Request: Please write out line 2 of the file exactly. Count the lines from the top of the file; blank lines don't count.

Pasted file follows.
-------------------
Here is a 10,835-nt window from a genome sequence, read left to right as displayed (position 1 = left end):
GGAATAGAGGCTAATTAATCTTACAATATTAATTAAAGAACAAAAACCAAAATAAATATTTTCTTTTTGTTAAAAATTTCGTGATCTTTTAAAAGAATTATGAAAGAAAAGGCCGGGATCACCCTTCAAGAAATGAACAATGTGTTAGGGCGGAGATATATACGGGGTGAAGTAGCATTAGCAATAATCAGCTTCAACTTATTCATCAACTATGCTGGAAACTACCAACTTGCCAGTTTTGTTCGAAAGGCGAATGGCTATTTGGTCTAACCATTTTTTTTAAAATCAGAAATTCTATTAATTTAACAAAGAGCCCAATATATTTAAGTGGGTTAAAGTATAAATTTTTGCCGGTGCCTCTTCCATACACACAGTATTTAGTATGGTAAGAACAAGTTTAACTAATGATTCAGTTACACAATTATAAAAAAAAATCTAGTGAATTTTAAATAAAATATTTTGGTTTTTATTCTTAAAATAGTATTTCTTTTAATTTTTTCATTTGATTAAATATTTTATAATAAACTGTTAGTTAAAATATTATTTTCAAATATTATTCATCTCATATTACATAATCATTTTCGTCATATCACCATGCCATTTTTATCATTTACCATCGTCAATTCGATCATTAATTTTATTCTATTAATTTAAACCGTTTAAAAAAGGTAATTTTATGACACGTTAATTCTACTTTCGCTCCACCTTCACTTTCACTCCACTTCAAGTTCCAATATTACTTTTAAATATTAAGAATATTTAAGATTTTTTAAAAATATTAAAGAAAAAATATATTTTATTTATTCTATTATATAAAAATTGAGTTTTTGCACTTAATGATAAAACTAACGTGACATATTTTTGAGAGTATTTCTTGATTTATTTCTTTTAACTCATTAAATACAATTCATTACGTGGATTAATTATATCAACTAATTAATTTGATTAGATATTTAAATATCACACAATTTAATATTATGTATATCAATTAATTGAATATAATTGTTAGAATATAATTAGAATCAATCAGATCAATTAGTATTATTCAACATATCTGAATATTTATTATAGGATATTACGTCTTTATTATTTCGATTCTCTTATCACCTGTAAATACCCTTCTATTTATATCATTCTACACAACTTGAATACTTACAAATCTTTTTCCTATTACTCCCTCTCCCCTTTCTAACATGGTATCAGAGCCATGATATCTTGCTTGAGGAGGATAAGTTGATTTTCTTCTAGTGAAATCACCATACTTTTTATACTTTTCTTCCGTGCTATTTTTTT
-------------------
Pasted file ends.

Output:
GGAATAGAGGCTAATTAATCTTACAATATTAATTAAAGAACAAAAACCAAAATAAATATTTTCTTTTTGTTAAAAATTTCGTGATCTTTTAAAAGAATTATGAAAGAAAAGGCCGGGATCACCCTTCAAGAAATGAACAATGTGTTAGGGCGGAGATATATACGGGGTGAAGTAGCATTAGCAATAATCAGCTTCAACTTATTCATCAACTATGCTGGAAACTACCAACTTGCCAGTTTTGTTCGAAAGGCGAATGGCTATTTGGTCTAACCATTTTTTTTAAAATCAGAAATTCTATTAATTTAACAAAGAGCCCAATATATTTAAGTGGGTTAAAGTATAAATTTTTGCCGGTGCCTCTTCCATACACACAGTATTTAGTATGGTAAGAACAAGTTTAACTAATGATTCAGTTACACAATTATAAAAAAAAATCTAGTGAATTTTAAATAAAATATTTTGGTTTTTATTCTTAAAATAGTATTTCTTTTAATTTTTTCATTTGATTAAATATTTTATAATAAACTGTTAGTTAAAATATTATTTTCAAATATTATTCATCTCATATTACATAATCATTTTCGTCATATCACCATGCCATTTTTATCATTTACCATCGTCAATTCGATCATTAATTTTATTCTATTAATTTAAACCGTTTAAAAAAGGTAATTTTATGACACGTTAATTCTACTTTCGCTCCACCTTCACTTTCACTCCACTTCAAGTTCCAATATTACTTTTAAATATTAAGAATATTTAAGATTTTTTAAAAATATTAAAGAAAAAATATATTTTATTTATTCTATTATATAAAAATTGAGTTTTTGCACTTAATGATAAAACTAACGTGACATATTTTTGAGAGTATTTCTTGATTTATTTCTTTTAACTCATTAAATACAATTCATTACGTGGATTAATTATATCAACTAATTAATTTGATTAGATATTTAAATATCACACAATTTAATATTATGTATATCAATTAATTGAATATAATTGTTAGAATATAATTAGAATCAATCAGATCAATTAGTATTATTCAACATATCTGAATATTTATTATAGGATATTACGTCTTTATTATTTCGATTCTCTTATCACCTGTAAATACCCTTCTATTTATATCATTCTACACAACTTGAATACTTACAAATCTTTTTCCTATTACTCCCTCTCCCCTTTCTAACATGGTATCAGAGCCATGATATCTTGCTTGAGGAGGATAAGTTGATTTTCTTCTAGTGAAATCACCATACTTTTTATACTTTTCTTCCGTGCTATTTTTTT